Home Associate Degrees in Criminal Justice Associate Degrees in Criminal Justice in Connecticut

Associate Degrees in Criminal Justice in Connecticut

New England is generally known as one of the safest parts of the country, so you may wonder why this is the ideal place to start your criminal justice career. The fact is that criminal justice efforts in this state have been successful due to the work of justice professionals. Constant insight, adjustments, and research is required to maintain the safe environment of Connecticut.

When it comes to progressive criminal justice policies, one of the main states to look to is CT. Criminal justice associate degree students can learn from successful reform efforts and laws that have decreased prison populations and recidivism rates.

In Connecticut, a new law allows inmates at Connecticut jails and prisons to take free college courses through community colleges (CT Mirror, 2016). This is one of many Connecticut policies that aim to help inmates transition successfully into society and avoid re-offending.

With an associate degree, you may qualify for entry-level jobs in many areas of this field. Find out what the next step in your education is by contacting criminal justice programs in Connecticut below.

Criminal Justice Associate Programs in Connecticut

Generally speaking, associate degree programs are fairly fast-paced. This feature allows graduates to start getting relevant work experience as soon as possible.

Each institution sets its own credit requirements, tuition expenses, and degree completion time frames, but state averages for associate in criminal justice degrees can be found below:

  • Timeframe: 2.5 years
  • Credits: 66 credits
  • Average tuition cost per year: $4048 (College Board, 2016)

One of the benefits of choosing this field of study is the array of degree options available to you. Specialized associate degree programs in criminal justice offer courses that are tailored to certain career paths and work environments. Options in Connecticut include judicial reporting, paralegal studies, legal administrative assistant, computer crime deterrence, corrections, and forensics.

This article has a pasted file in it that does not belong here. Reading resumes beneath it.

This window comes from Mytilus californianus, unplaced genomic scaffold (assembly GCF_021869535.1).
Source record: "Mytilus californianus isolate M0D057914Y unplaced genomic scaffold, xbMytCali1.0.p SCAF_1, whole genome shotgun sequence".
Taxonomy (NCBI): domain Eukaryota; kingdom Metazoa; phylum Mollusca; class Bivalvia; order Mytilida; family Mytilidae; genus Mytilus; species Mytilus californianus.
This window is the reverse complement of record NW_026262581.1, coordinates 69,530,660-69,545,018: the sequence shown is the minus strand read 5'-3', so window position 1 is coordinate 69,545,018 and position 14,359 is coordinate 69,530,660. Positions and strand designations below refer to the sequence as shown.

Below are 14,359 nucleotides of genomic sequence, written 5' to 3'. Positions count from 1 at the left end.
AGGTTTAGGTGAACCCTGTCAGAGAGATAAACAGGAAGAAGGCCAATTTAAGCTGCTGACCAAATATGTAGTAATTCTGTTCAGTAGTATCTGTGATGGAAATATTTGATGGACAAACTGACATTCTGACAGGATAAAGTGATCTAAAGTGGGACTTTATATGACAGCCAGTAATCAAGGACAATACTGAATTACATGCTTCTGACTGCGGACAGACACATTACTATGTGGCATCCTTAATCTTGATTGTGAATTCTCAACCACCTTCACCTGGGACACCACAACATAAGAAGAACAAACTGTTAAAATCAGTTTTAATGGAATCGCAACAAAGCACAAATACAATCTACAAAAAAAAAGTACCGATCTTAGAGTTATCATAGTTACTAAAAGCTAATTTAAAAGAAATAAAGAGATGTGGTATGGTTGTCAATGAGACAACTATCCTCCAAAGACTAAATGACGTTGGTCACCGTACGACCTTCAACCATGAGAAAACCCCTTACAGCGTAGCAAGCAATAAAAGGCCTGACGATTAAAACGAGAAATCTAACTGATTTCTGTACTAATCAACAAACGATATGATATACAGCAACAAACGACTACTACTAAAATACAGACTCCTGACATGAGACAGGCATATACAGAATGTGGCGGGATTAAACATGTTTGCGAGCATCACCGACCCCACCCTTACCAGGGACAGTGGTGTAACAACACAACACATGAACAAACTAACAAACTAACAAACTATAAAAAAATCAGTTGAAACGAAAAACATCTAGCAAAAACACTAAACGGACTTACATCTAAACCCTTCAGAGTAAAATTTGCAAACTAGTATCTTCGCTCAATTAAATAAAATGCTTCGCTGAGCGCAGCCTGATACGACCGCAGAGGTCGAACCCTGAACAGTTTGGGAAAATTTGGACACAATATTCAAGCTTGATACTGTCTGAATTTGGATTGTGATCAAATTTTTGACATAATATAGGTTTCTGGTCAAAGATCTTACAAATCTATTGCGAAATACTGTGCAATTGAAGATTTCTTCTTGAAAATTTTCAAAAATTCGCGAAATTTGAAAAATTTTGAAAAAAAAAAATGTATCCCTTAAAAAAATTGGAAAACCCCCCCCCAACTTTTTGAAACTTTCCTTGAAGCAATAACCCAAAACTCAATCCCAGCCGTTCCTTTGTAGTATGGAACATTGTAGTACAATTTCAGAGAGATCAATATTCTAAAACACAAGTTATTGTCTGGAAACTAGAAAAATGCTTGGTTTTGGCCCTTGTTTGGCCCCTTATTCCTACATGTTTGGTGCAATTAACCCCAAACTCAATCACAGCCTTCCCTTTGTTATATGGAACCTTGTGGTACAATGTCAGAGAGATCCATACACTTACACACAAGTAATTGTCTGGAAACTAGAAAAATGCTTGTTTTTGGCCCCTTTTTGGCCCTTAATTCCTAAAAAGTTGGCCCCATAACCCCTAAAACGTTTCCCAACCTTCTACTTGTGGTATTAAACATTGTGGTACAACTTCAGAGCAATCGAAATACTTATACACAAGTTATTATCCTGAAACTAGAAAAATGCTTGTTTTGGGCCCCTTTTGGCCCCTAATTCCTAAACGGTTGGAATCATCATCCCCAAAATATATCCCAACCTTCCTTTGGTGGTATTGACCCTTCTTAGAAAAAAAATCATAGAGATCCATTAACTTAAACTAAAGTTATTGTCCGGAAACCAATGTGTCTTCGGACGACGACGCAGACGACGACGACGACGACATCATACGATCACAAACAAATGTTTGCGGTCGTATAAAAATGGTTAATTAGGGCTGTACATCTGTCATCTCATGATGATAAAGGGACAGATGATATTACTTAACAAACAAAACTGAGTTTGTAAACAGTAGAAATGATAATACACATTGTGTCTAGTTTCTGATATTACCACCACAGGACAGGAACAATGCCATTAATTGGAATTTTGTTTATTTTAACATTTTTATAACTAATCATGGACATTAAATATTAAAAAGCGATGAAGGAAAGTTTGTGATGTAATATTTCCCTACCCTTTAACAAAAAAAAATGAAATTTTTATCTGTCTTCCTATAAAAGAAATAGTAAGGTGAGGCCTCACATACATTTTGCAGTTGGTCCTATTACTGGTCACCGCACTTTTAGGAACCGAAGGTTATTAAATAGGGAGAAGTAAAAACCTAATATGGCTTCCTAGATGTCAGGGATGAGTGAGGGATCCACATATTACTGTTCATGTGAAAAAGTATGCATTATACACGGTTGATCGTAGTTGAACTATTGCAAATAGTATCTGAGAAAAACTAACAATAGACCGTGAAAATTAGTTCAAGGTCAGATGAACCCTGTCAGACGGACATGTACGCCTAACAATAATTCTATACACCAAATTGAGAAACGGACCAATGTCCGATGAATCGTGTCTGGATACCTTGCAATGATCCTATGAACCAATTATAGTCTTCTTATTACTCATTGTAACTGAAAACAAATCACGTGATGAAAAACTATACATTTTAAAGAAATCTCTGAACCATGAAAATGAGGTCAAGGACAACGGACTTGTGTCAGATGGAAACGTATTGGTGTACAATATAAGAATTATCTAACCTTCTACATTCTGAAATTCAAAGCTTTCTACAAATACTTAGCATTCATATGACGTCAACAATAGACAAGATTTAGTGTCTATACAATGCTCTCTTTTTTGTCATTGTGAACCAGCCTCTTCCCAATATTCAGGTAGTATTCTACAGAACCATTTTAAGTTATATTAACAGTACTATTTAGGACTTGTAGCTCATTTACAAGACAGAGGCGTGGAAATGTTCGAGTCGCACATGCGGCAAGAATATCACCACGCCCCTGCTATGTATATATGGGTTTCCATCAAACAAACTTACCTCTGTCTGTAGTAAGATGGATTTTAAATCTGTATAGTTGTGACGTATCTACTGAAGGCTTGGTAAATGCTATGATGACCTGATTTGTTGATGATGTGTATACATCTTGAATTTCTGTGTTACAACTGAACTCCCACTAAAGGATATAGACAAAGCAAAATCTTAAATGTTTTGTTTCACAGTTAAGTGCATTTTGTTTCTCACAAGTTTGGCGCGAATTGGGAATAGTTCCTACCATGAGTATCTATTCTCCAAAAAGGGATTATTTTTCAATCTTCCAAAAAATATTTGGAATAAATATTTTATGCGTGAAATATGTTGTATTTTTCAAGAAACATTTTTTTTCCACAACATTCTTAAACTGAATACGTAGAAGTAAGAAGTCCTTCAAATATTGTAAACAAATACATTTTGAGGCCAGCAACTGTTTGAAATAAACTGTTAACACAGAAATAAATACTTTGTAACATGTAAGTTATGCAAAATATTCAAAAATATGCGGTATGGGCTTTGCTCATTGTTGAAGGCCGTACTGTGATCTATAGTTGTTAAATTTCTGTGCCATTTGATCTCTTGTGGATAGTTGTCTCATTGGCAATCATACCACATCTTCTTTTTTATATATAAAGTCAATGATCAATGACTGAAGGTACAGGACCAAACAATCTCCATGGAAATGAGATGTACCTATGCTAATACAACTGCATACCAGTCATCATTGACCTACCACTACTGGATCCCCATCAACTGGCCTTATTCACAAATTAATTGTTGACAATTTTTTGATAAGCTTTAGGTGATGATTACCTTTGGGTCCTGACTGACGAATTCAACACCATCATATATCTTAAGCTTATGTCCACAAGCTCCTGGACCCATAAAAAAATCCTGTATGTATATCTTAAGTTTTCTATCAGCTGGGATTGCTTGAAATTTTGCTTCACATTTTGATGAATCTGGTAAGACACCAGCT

Some of these options may be a bit longer than general criminal justice programs, due to the need for specialized course work. However, with careful scheduling and planning, you may still be able to graduate in the same timeframe.

As you work toward an associate in criminal justice, you take a variety of evidence-based classes that give you a strong base of knowledge.

In a general criminal justice program, you may find that your curriculum includes courses like:

  • Introduction to Criminal Justice and the Law
  • Juvenile Justice in America
  • Criminal Law
  • Research in Criminal Justice
  • Introduction to Corrections
  • Criminology
  • Criminal Procedure

Financial aid may help you minimize your out-of-pocket expenses and give you a way to make connections in the local criminal justice community. Look into options that are specifically tailored to your intended career path. For example, the Connecticut Police Chiefs Association awards mul-tiple scholarships of $1000 each.

What Can I Do With a Criminal Justice Degree in Connecticut?

By the time you graduate, you should already have a fairly good idea of the job market in your area. If you are set on working in a specific field or area of study, you may need to commute for work or be willing to relocate in Connecticut.

However, the overall job outlook in Connecticut is stable. Between 2016 and 2026, CareerOneStop predicts a 2% boost in police patrol officer jobs in Connecticut (2016). For police detectives, they anticipate a 1% increase in demand (CareerOneStop, 2016).

As is the case in many New England states, Connecticut salaries are often higher than average salaries in other states. Fire inspectors claim an average income of $61,760 per year (Bureau of Labor Statistics, 2016). Police patrol officers currently earn an average of $65,950 annually (BLS, 2016). An average salary of $86,040 per year is reported for police detectives (BLS, 2016).

To make the most of your job search, you may want to spend some time networking and getting field experience whenever you can. An internship is an excellent way to do this, since it helps you meet both objectives at the same time. You can also join local professional organizations to learn about different opportunities in your area.

The field of criminal justice may always need ethical, highly trained individuals to take on challenging positions.

If you’re ready to become one of them, learn more about earning a criminal justice associate degree by reaching out to the schools listed below.